Be a Better Parent: Step Away
Taking time away from parenting can make you a better parent. Sounds ironic, but it’s true. Taking a step away from parenting responsibilities gives the body and mind a chance to recharge. And that time spent focusing on your own needs can improve your parenting.
So much changes when you become a parent. You still need to eat, sleep, and most likely earn a living. But when that fragile newborn is placed in your arms they are suddenly the center of your universe.
In those early weeks, our life is on hold as we cocoon with our newborn. We are wired to attend to their needs. In the middle of the night, they need to eat and so we give up our own need for sleep to meet those needs. We juggle learning to parent while trying to resume all the other aspects of our life before baby. As we meet their needs for food, sleep, and dry diapers, it is easy to forget to take care of ourselves.
But prioritizing self-care can make you a better parent. The same sleep, exercise, nutrition, and healthy relationships kids need are just as important for adults. When we attend to our needs – physical needs for exercise and mental needs for healthy social engagement – we improve our state of mind.
And being healthy and happy has a direct effect on our parenting. When we are well-rested and know we have taken care of ourselves, we have the energy and enthusiasm to be our best for our children.
Taking care of ourselves also models well-being for our children. When our children see that we also do things for ourselves – and with other adults – we teach what taking care of ourselves looks like. We can help them recognize their needs for quiet or rest, if they see us recognizing and meeting our own needs for those same things. And we help them learn patience, gratitude, and grace.
If you’ve neglected yourself while caring for your children, you can begin to make a change in your self-care by carving out some time each day just for you. It doesn’t need to be a lot of time. Some days, it may be minutes you capture between scheduled activities. Other days, a whole afternoon can be scheduled “me” time.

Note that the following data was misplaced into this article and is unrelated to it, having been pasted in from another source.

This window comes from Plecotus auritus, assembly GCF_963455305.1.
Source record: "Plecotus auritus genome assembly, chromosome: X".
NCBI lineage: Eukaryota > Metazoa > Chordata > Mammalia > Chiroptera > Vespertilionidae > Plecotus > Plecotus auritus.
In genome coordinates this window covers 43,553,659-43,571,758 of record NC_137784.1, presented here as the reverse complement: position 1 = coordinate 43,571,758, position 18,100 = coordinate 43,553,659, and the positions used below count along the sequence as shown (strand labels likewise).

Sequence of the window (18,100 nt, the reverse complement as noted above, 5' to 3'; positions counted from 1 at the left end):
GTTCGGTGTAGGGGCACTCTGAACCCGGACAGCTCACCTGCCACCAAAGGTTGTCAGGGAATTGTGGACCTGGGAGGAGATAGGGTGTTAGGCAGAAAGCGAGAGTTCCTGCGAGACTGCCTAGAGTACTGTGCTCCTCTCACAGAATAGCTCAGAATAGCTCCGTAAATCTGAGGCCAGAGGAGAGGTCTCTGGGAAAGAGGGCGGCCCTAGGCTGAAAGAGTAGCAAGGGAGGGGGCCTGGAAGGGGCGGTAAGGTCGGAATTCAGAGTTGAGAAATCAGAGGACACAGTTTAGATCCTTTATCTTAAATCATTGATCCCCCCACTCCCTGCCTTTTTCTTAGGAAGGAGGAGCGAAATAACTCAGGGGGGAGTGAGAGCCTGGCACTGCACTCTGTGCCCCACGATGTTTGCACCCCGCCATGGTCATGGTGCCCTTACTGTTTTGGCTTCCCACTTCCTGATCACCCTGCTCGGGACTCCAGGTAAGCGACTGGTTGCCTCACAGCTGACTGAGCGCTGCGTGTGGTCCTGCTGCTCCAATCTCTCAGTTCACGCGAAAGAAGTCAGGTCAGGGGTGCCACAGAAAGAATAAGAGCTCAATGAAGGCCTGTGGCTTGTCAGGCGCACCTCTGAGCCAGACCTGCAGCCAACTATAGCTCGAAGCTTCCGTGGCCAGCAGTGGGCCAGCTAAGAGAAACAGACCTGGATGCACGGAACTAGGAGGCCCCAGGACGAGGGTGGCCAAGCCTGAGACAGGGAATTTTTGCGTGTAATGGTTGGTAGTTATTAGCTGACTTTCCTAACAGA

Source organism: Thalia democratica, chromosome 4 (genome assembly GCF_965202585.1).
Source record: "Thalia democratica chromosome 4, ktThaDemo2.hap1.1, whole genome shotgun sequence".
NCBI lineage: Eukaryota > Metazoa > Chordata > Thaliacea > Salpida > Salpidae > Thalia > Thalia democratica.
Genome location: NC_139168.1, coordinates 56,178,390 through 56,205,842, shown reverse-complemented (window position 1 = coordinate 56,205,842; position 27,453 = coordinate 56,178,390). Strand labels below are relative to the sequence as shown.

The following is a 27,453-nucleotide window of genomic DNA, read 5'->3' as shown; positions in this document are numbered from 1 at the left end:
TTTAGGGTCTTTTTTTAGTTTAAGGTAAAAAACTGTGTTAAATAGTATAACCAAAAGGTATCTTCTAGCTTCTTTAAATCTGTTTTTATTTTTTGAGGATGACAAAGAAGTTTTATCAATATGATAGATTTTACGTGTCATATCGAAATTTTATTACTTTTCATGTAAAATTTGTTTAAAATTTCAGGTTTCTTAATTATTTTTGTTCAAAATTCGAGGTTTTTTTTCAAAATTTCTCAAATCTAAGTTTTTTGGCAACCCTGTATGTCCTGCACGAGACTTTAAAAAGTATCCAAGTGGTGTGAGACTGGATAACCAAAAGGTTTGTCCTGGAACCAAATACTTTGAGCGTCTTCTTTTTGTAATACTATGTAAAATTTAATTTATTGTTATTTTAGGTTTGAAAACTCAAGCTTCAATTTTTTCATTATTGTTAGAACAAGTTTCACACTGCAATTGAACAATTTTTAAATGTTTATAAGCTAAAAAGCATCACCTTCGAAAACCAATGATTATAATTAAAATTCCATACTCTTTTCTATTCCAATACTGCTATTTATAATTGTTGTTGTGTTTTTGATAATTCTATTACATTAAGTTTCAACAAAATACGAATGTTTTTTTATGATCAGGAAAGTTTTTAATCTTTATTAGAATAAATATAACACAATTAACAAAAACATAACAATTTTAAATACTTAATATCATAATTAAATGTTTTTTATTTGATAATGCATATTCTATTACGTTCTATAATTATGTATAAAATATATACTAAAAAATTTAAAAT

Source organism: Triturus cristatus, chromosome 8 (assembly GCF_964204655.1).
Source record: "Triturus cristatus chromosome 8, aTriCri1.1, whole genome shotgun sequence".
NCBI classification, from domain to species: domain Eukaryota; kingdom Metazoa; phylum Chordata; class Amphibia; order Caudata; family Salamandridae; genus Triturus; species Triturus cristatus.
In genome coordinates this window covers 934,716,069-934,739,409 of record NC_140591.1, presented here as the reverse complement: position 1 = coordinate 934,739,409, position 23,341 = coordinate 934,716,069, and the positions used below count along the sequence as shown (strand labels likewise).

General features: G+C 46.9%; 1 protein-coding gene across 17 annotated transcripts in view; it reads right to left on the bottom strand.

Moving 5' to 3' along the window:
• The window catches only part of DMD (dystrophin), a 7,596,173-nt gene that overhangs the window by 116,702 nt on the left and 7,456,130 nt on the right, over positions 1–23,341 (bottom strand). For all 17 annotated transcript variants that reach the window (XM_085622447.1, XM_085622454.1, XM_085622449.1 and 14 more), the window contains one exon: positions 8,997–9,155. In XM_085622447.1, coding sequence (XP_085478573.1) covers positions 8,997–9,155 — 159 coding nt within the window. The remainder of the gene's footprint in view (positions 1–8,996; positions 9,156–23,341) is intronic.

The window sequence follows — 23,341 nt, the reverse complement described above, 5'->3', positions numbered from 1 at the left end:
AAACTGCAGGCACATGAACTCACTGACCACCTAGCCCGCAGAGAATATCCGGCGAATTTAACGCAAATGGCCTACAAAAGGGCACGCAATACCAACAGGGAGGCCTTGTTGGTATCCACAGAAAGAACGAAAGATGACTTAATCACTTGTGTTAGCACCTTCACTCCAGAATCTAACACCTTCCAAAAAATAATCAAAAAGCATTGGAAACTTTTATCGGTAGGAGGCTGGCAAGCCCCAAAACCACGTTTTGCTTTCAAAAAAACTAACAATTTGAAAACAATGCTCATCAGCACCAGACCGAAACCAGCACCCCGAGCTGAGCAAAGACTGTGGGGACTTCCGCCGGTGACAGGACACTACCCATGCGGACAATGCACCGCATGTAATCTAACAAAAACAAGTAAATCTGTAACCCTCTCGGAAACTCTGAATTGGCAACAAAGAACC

When my big kids were young, I belonged to a babysitting co-op that allowed me and other young mothers to share childcare. I would earn hours by watching someone else’s children, which could be redeemed by having someone else watch mine. It was a beautiful barter system that allowed us all time for self-care, without incurring the expense of hiring a babysitter. It gave me an entire afternoon to pursue a hobby, or just sit with a book uninterrupted.
Taking care of ourselves begins with being aware of how we are feeling, both physically and emotionally. Mindfulness helps us see how different stressors affect us. It helps us identify those things that help us cope most effectively. Mindfulness can be as simple as pausing for a deep breath. These few seconds can create space for stress hormone regulators to slow the ‘fight or flight’ response caused by triggers in our environment.
Carve out time for yourself
Find moments of time in your day to focus on your own well-being. In the early weeks of a newborn’s life, new moms are encouraged to sleep when the baby sleeps. As children grow, we are tempted to do that ‘one more thing’ that needs to be done before we take time for ourselves. Make it a habit to find time for yourself. Take turns with your partner so that each of you has one night a week to go out and enjoy a class, engage in a hobby, or just be alone or with friends at the library or coffee shop.
Take up (or resume) a hobby – something you do just for you
Having an activity or two that you do just for you gives you space to be you. Doing something you love, that satisfies and excites, gives you something outside of family life. If that something is a group activity, it has the added benefit of enlarging your circle of support – friends and acquaintances who are there for you. Self-care directed toward group activities can expand your circle of connection and support life-long learning and growing.